Leading services with empty seats was a challenge

Lee Chottiner

Human Resources
Lee Chottiner

I am neither a rabbi nor a cantor, but this month during Selichot, I got a taste of what it’s like to lead services in their shoes, during a life-altering pandemic.
Selichot, as you know, is the service of forgiveness or pardon that is held on the Saturday evening before erev Rosh Hashanah. The traditional beginning of the High Holy Day season, it is the time when Torah covers are changed to holiday whites, the al chet is chanted for the first time during the Days of Awe, and many Jews hear their first sustained shofar blast of the season.
For some clergy, Selichot this year also marked the first time they have led a service in their synagogues since March, when the country began shutting down for the coronavirus.
Rabbis and cantors in Louisville and elsewhere took to their bimas for the service, which must have felt like an awakening of sorts. After all, so much time has passed while their darkened sanctuaries sat unused.
But this year was only a partial awakening.
While some synagogues, mostly Orthodox, had already resumed in-person services, most Reform and Conservative synagogues have remained closed, holding virtual services instead. Even as their clergy returned to their buildings for Selichot, they still led the services on Zoom, Facebook or YouTube, chanting the liturgy and performing the rituals in otherwise empty sanctuaries.
That’s where my experience comes in.
My wife, Rabbi Beth Jacowitz Chottiner of Temple Shalom, had asked me to join her as vocalist for Selichot this year. It wasn’t a new experience for me. I can carry a tune, and I know the liturgy well enough to stay out of trouble, so I have worked with her before, both here and at her last pulpit in Wheeling, West Virginia.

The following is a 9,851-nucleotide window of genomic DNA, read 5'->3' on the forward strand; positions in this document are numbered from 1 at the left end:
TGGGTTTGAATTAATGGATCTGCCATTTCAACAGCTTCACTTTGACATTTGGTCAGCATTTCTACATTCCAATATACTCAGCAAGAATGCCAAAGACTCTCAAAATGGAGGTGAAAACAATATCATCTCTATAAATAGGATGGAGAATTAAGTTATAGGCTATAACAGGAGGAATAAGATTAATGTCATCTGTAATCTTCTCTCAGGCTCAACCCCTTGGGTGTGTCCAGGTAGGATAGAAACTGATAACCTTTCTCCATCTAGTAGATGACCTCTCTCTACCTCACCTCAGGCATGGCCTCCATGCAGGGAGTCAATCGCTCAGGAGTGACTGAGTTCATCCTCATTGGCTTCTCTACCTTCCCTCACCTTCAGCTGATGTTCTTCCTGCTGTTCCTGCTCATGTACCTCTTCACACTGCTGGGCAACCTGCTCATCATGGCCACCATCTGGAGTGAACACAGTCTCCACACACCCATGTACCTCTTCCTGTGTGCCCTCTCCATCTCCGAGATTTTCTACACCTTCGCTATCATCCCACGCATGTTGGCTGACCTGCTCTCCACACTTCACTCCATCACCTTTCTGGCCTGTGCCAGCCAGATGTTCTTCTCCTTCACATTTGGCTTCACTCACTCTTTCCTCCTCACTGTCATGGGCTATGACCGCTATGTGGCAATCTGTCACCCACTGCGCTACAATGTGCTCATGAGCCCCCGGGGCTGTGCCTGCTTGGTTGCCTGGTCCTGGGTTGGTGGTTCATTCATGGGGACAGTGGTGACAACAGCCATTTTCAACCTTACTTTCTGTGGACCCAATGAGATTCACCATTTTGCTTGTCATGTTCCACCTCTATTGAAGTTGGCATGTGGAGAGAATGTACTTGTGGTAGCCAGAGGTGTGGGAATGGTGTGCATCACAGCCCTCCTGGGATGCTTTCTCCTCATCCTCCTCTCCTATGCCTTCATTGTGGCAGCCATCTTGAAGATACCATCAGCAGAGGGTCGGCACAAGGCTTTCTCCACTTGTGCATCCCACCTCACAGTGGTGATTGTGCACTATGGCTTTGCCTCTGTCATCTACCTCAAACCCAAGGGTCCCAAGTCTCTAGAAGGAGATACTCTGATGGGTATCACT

Still, standing on the bima, singing to row upon row of empty seats, knowing full well that worshippers were nevertheless watching me from somewhere in cyberspace, felt awkward. Sometimes, if the faceless members were unmuted, I could even hear them.
The only other souls in the sanctuary were the past president, who ran the production equipment, and my daughter, who helped change a Torah cover. That was it – the entire live, in-person congregation.
The only comparison I can make is with C-SPAN’s televised coverage of Congress, when members of the House and Senate give impassioned speeches from the wells of their chambers with few, if any, of their colleagues there to listen, save for the presiding officers.
By no means was this Selichot experience the same as holding virtual services from the rabbi or cantor’s home during Shabbat, as we have done all spring and summer. In those cases, the clergy can stand or sit in front of their computer screens, communicating with their congregants. They can watch them stand for Shema, unmute for the Mourners Kaddish or lead some English reading. It’s not the total service experience, but at least it’s interactive.
When you’re standing on the bima, though, leading services for empty seats, you are deprived even of that.
So it doesn’t surprise me that some clergy have told me how they struggle with reaching worshippers with whom they cannot share physical space. Like actors, singers, comedians and politicians, rabbis and cantors also thrive on audience reaction. When there is none, they must somehow compensate.
Now, thanks to my Selichot experience, I have had a taste of their challenge – only a taste. Selichot was merely a prelude to the High Holy Days. Imagine doing this on Rosh Hashanah (days one and two) and Yom Kippur (Kol Nidre, Yizkor, Neilah). Imagine the sanctuaries just as empty but the virtual congregations many times larger – and still invisible.
Try to imagine it. I cannot. But many of our clergy have now experienced just that.
I hope you signed on to High Holy Day services this year, and I hope you found them as meaningful as possible under the circumstances. Even if you didn’t, though, take a moment to consider the rabbis, cantors, volunteers and professional staff who worked hard to bring these services to you. Trust me, it wasn’t easy.

(Lee Chottiner is the editor of the Jewish Louisville Community.)

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